The Value of a Word

“I am seeking a writer to create a 30 page report on green smoothie recipes for weight loss. This will be a VERY FAST/EASY project for the right skilled writer. . . By applying for/accepting this job, you agree this is a WORK FOR HIRE job. I will require a signed contract stating you will neither own nor have rights to the work in part or whole, you agree your name will not appear anywhere on or in the work and that I own all rights to the work. . .The completed project is to be delivered in an unformatted MS Word document no more than 14 days of being hired. The report must have: – 1” margins all sides – 12 point Times New Roman font – Single spacing – No page breaks. . . I am not looking to spend over $75 on this job.” -Job posting on

If a single-spaced TNR page is around 500 words, then thirty of them are around 15,000 words. 15,000 words for $75 shakes out to a half a cent per word.

I’m endlessly curious about every aspect of a job like this–who posts it, who takes it, what the final product ends up being, where it ends up going, and how much money it ends up making for whomever.

I’m even tempted to take one (because there are many like it out there) just to get some of these answers, but it seems to be set up to be sure the writer knows nothing other than to chug out the pages and not ask questions.

More importantly, I don’t think I could finish it on the schedule this taskmaster demands, especially if it requires any serious research. I was going to say “research or expertise”, but I have to believe anyone who actually has green smoothie expertise knows how to get more money for it.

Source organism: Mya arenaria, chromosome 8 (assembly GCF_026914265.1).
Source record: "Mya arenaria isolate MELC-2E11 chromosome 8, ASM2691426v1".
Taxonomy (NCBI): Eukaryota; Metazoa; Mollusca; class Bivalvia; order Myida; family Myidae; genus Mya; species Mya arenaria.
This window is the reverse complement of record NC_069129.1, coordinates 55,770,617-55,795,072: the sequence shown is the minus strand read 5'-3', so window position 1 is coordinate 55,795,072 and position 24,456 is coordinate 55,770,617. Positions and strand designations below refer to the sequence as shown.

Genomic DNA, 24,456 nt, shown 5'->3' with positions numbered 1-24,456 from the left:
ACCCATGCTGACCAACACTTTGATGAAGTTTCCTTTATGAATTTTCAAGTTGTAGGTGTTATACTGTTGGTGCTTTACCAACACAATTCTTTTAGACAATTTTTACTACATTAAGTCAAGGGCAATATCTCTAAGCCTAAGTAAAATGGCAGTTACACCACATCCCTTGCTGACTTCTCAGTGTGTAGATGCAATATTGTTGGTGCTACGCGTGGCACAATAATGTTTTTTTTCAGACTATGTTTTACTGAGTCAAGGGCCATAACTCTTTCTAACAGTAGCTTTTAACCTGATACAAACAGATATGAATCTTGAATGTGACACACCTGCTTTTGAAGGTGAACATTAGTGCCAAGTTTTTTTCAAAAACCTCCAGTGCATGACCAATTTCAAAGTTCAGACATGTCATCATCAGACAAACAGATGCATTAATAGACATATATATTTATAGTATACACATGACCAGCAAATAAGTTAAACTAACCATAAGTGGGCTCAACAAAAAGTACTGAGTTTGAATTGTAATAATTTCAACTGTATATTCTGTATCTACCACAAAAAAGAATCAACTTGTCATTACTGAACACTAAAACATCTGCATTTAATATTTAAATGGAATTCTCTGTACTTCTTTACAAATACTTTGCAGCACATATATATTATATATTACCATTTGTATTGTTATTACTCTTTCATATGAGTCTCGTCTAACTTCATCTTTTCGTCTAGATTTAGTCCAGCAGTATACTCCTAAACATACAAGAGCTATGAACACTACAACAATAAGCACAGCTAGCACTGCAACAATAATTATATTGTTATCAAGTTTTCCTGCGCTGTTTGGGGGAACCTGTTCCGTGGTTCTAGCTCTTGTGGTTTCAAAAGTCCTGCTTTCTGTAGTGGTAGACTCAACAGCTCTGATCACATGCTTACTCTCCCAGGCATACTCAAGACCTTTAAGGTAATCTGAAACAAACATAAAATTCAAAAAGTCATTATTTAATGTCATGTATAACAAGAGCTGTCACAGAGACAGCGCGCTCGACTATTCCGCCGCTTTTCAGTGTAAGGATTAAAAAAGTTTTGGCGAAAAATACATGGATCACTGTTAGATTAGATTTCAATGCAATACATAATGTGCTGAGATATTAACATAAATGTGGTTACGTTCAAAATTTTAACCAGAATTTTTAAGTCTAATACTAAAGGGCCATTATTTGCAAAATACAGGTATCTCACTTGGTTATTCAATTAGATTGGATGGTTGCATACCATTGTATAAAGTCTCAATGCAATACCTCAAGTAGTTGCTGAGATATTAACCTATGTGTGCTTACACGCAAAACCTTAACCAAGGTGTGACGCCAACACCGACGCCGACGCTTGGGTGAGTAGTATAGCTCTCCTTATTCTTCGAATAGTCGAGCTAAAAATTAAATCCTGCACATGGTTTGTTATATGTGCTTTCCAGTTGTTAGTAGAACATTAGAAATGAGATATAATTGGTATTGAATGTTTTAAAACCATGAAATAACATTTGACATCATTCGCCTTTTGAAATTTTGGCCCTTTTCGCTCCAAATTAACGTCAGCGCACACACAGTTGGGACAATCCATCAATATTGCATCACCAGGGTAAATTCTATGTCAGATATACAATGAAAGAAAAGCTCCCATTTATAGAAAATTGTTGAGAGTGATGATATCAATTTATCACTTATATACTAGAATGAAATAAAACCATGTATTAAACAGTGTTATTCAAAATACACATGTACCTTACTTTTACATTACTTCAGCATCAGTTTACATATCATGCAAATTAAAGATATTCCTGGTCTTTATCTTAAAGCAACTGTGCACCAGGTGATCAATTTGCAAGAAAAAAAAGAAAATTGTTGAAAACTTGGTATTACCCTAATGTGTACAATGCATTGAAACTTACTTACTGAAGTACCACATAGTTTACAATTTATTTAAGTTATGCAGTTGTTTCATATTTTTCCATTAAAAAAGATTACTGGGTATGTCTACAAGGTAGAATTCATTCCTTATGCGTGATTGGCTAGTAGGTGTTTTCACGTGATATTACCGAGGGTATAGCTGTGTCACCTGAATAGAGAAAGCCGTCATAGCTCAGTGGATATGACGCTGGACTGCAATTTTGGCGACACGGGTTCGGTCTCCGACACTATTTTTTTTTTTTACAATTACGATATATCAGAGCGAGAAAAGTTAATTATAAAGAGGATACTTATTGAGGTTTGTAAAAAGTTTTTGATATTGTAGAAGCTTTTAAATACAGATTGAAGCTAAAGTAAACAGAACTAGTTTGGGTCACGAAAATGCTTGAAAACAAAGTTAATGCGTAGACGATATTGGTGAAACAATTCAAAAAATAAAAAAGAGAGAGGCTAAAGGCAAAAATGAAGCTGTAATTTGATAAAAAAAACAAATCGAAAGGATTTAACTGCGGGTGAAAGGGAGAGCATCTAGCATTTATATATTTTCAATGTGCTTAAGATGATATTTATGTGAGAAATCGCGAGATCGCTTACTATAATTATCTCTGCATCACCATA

So the existence of these jobs is pretty discouraging for anyone not already raking in megabucks as a freelance writer. It’s said that anyone who takes a job like this harms the entire profession. Not just writing, any profession–witness the storm that raged when a law firm offered a $10,000/year position (and got 32 applications).

Especially in this economy, there will always be “employers” who prey on desperation plus general ignorance. But what do you do when you really do need work that badly?

Well, nothing, because taking a job like that almost certainly makes you poorer in the short and long term.

A substantive post on Copyblogger makes suggestions about how freelance writers can negotiate better fees, and so provides a good starting point.

We’d all like to be paid more for our work, but protecting its actual value–whatever it is or isn’t–is a whole other skill set than stringing together sentences and paragraphs. Understanding this better is the key to beating back the mysterious online hucksters who, as of now, know they can find someone who will work for half-pennies.

I’ll drink (a green smoothie) to that happening once, for all, and soon.

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